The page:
New parenthood is usually accompanied by a rush of emotions as parents bond with their newborn in the hours immediately after birth. During this time, they begin to understand the enormous responsibilities of protecting and nurturing their child.
When the child is born with a prominent birthmark, such as a port wine stain, new parents are often concerned about the cause and what having the birthmark may mean for their child. If you are a new parent of a child born with this type of birthmark, the following information can help you understand and feel more comfortable in dealing with it.
One of the most common birthmarks
Port wine stains are a common birthmark, currently estimated to occur approximately once in 300 births. The name results from the appearance of the birthmark, often described as looking as if port or red wine has been spilled on the infant's skin.
These birthmarks range in size from very small to very large ones that cover a significant portion of the body. The color at birth, usually a rosy red or blueish tone, often darkens with age.
Parents looking for information about this type of birthmark should be aware that port wine stains are always present at birth. Hemangiomas are another somewhat similar birthmark that can be present at birth or appear shortly afterward and are sometimes confused with a port wine stain.
Any discoloration that appears after birth should always be discussed with your child's health care professional at the earliest opportunity to ensure it is not a medical symptom.
Medical treatment is usually unnecessary
In most cases, the port wine stain birthmark is considered to be a harmless cosmetic issue with no treatment necessary. In very rare cases, port wine stains that are located on the eyelid, cheek, or forehead may place the child at increased risk of eye health issues and other medical problems, including Sturge-Weber syndrome or epilepsy.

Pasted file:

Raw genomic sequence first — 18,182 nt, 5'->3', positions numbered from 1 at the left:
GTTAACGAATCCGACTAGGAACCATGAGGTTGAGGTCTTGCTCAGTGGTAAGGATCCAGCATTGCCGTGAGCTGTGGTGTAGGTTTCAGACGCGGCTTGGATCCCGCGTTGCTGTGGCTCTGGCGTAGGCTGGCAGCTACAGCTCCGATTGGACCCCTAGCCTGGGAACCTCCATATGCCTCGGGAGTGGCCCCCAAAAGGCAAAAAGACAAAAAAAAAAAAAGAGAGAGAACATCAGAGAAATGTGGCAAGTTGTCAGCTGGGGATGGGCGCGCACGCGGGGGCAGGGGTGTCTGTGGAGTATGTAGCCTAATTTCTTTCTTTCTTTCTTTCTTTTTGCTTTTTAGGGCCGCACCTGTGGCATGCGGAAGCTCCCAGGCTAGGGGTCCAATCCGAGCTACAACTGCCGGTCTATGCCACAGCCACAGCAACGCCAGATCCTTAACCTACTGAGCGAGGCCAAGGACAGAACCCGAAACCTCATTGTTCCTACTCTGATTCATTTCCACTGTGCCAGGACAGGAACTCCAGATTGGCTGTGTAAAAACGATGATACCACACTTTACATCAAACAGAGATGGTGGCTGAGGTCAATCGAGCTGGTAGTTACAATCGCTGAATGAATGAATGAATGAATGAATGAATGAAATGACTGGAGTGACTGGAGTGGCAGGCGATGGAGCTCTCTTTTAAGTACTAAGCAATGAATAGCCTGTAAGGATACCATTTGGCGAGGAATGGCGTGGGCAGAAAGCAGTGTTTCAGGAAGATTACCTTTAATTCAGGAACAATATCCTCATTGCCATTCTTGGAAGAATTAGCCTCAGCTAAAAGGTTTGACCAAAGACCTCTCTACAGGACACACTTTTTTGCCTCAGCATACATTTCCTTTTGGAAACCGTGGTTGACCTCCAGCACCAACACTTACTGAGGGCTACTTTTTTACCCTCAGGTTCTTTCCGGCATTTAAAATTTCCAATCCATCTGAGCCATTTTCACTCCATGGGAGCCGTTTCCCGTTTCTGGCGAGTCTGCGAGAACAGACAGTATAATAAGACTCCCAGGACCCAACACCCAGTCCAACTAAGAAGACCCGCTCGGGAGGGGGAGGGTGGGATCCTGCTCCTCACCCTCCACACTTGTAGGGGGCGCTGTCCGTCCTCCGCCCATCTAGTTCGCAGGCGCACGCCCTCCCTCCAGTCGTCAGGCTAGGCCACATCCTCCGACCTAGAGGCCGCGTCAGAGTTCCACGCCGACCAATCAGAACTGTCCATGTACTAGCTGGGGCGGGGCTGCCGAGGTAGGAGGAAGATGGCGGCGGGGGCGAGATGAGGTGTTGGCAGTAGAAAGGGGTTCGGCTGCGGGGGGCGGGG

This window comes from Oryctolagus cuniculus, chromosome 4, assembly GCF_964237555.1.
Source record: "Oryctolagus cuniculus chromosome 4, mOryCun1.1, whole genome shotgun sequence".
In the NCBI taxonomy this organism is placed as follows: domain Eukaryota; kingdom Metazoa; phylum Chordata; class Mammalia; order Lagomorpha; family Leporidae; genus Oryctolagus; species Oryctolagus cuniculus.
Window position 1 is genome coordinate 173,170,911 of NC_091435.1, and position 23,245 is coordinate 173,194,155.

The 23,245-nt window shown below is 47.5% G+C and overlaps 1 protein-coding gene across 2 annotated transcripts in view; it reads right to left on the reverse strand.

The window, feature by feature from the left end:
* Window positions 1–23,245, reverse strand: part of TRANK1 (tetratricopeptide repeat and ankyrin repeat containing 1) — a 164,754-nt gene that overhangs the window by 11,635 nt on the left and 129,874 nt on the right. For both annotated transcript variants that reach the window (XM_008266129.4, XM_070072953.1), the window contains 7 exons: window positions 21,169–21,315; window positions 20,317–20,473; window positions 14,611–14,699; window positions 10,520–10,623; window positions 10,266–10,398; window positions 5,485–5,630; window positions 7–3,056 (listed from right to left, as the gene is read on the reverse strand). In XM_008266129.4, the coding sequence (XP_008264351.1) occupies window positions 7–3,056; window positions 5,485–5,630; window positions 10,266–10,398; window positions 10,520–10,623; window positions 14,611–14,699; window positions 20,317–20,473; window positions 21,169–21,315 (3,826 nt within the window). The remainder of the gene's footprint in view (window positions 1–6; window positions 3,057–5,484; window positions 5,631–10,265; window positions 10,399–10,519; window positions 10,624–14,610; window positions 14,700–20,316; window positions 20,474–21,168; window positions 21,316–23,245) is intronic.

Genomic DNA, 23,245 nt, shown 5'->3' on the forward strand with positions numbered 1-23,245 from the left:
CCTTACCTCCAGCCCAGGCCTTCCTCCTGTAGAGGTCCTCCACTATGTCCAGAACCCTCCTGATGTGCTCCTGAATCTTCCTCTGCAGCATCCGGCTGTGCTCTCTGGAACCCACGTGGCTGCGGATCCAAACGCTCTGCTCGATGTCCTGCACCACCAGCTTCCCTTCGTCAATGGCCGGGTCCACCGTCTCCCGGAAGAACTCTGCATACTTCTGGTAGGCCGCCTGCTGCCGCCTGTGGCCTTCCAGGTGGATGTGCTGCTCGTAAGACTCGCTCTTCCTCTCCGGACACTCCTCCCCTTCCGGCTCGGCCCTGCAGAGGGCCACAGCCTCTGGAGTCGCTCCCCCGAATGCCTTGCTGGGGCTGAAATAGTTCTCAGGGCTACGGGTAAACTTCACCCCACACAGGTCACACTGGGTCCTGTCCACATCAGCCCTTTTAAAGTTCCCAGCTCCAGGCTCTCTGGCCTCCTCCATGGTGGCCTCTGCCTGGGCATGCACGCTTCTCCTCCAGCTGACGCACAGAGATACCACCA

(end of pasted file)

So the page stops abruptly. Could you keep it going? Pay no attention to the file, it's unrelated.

The majority of children born with this birthmark, however, will suffer no health issues from its presence. Due to the increased pigmentation in the area of the birthmark, dry skin can be a minor cause of discomfort. A daily application of a moisturizer on the surface is usually all that is required to alleviate help relieve dry skin.
Researchers believe that port wine stain birthmarks are caused when a single gene undergoes a random change in the period after conception. The genetic change triggers a molecular switch, forcing it to remain on instead of turning off and on as it should. This genetic discovery is particularly important because it also causes the related but much more serious Sturge-Weber syndrome.
Removal should be considered carefully
If the port wine stain is relatively small and not located on the face, the common treatment is simply to help the child view it as a normal part of their appearance. Some port wine stains become bumpy as the child matures and can be subject to bleeding, such as when the surface is irritated by clothing. If the birthmark appears on the face or is very dark in appearance, laser treatments may be able to lighten or remove much of the discoloration.
Surgical or other options may also be needed or desired if discomfort or bleeding is an issue due to texture changes or other concerns. It is important to note, however, that while treatments exist that may lighten or lessen the appearance of the birthmark, it may not be possible to fully remove it, especially if it covers a large area of the body.
Parents of babies born with a port wine stain will want to work closely with their child's medical care provider to monitor the birthmark as their child grows. The doctor will be able to answer questions and help you decide whether removal should be considered or if further testing or treatment is needed.